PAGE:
Here’s a look at health and environmental news from around South Carolina.

“80% of heart disease is preventable, know your numbers.” Get heart healthy this month!

Columbia, S.C. (WACH) – February is heart health awareness month.

Heart disease is the number one cause of death for women in the nation. It is also the second leading cause of death for all women in South Carolina.

It is the leading killer of African-American women in the Palmetto State according to results from the Department of Health and Environmental Control (DHEC).

Highest number of positive HIV tests in a single month reported by North Charleston agency

More patients tested positive for HIV at Lowcountry AIDS Services in January than during any other month in the group’s 27-year history.

The support clinic tested roughly 130 people last month and seven of those tests were positive — an abnormally high number.

“People think HIV and AIDS are a thing of the past,” said Adam Weaver, prevention program manager for Lowcountry AIDS Services. “It’s really not.”

General Interest

Injury Prevention in Children & Teens

This week Bobbi Conner talks with Dr. Keith Borg about injury prevention during childhood.

Make no mistake: Concussions are serious injuries.

With the start of football season fast approaching, this is a good time to talk about concussions and taking precautions to prevent them. Of course, it’s not just football players who get concussions; anyone participating in a contact sport is at risk. So are cyclists who might be involved in an accident. But the injury isn’t confined to sports: For older adults, falling and automobile accidents are common causes of concussion.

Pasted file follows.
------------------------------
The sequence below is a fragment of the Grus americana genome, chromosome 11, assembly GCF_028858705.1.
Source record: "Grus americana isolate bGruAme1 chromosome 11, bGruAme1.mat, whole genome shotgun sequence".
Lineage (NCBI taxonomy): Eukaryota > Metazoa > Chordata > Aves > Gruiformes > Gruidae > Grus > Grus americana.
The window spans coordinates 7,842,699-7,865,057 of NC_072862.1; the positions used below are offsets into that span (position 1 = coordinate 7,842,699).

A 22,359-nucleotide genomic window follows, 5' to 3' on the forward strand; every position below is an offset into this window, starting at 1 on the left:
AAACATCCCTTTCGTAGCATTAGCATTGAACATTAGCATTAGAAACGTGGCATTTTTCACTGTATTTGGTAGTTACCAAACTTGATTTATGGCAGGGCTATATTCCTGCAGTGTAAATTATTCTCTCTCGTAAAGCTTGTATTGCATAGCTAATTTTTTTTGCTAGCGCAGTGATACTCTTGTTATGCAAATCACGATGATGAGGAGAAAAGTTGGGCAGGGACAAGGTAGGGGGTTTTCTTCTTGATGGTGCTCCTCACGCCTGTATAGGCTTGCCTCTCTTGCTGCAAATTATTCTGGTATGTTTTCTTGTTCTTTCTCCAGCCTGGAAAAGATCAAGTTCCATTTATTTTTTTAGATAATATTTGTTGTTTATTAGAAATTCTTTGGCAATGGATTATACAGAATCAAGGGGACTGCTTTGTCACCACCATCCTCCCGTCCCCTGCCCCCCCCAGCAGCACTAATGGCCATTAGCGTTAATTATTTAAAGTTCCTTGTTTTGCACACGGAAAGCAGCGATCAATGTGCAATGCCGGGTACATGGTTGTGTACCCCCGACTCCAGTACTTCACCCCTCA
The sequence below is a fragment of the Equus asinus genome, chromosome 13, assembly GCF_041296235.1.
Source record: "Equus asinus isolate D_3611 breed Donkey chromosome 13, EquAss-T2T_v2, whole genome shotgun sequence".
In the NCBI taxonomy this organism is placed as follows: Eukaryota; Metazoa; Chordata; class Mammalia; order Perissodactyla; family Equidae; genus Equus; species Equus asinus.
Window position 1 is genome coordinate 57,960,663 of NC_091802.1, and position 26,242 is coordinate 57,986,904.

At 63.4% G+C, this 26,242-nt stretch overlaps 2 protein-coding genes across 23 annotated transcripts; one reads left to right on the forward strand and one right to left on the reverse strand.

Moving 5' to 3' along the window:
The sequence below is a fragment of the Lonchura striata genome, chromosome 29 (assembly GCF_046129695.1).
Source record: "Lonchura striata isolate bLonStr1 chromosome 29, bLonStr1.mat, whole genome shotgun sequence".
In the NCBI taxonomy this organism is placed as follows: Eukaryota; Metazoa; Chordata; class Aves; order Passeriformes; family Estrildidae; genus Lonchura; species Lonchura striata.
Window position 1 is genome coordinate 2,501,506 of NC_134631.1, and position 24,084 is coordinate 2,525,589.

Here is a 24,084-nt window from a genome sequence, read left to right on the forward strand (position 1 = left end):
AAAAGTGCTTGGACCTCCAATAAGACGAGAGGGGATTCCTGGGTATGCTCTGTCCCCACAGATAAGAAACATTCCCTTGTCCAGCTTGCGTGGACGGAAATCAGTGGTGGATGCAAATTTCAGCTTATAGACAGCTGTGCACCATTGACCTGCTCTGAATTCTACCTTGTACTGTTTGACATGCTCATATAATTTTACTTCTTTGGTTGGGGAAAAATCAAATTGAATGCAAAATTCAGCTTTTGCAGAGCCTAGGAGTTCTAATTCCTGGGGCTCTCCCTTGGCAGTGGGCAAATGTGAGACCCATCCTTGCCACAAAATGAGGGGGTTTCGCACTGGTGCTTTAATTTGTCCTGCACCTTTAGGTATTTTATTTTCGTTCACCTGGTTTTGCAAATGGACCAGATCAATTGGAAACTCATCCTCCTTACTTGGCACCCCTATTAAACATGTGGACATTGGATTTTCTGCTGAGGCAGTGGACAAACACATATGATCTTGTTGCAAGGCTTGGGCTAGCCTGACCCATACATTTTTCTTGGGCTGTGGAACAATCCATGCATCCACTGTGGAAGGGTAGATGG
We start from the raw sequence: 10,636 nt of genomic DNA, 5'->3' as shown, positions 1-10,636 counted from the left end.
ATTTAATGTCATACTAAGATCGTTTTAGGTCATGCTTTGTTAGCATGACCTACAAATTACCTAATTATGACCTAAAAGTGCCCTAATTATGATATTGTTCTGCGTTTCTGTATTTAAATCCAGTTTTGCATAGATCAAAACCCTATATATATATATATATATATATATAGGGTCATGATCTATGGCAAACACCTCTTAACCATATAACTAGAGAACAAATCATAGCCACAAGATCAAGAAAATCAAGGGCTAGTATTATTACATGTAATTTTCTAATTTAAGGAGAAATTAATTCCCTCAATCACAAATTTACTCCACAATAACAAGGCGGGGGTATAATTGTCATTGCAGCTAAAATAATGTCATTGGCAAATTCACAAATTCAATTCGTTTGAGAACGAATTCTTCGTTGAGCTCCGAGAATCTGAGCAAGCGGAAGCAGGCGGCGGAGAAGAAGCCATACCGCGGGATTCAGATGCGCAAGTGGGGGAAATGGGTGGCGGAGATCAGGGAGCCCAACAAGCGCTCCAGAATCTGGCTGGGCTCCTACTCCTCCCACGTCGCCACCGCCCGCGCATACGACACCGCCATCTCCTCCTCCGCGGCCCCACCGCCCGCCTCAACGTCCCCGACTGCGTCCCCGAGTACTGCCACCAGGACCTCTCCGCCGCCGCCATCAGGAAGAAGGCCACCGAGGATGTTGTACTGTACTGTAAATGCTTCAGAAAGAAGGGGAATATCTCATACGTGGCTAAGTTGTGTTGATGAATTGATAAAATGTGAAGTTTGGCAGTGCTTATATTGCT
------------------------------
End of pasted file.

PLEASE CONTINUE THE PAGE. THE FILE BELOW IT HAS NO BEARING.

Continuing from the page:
What is a concussion?

A concussion is a type of traumatic brain injury—or TBI—caused by a bump, blow, or jolt to the head or by a hit to the body that causes the head and brain to move rapidly back and forth. This sudden movement can cause the brain to bounce around or twist in the skull, creating chemical changes in the brain and sometimes stretching and damaging brain cells.

Concussions are serious.

Medical providers may describe a concussion as a “mild” brain injury because concussions are usually not life-threatening. Even so, the effects of a concussion can be serious.

Signs and symptoms

Signs and symptoms generally show up soon after the injury. However, you may not know how serious the injury is at first and some symptoms may not show up for hours or days. For example, in the first few minutes your child or teen might be a little confused or a bit dazed, but an hour later your child might not be able to remember how he or she got hurt.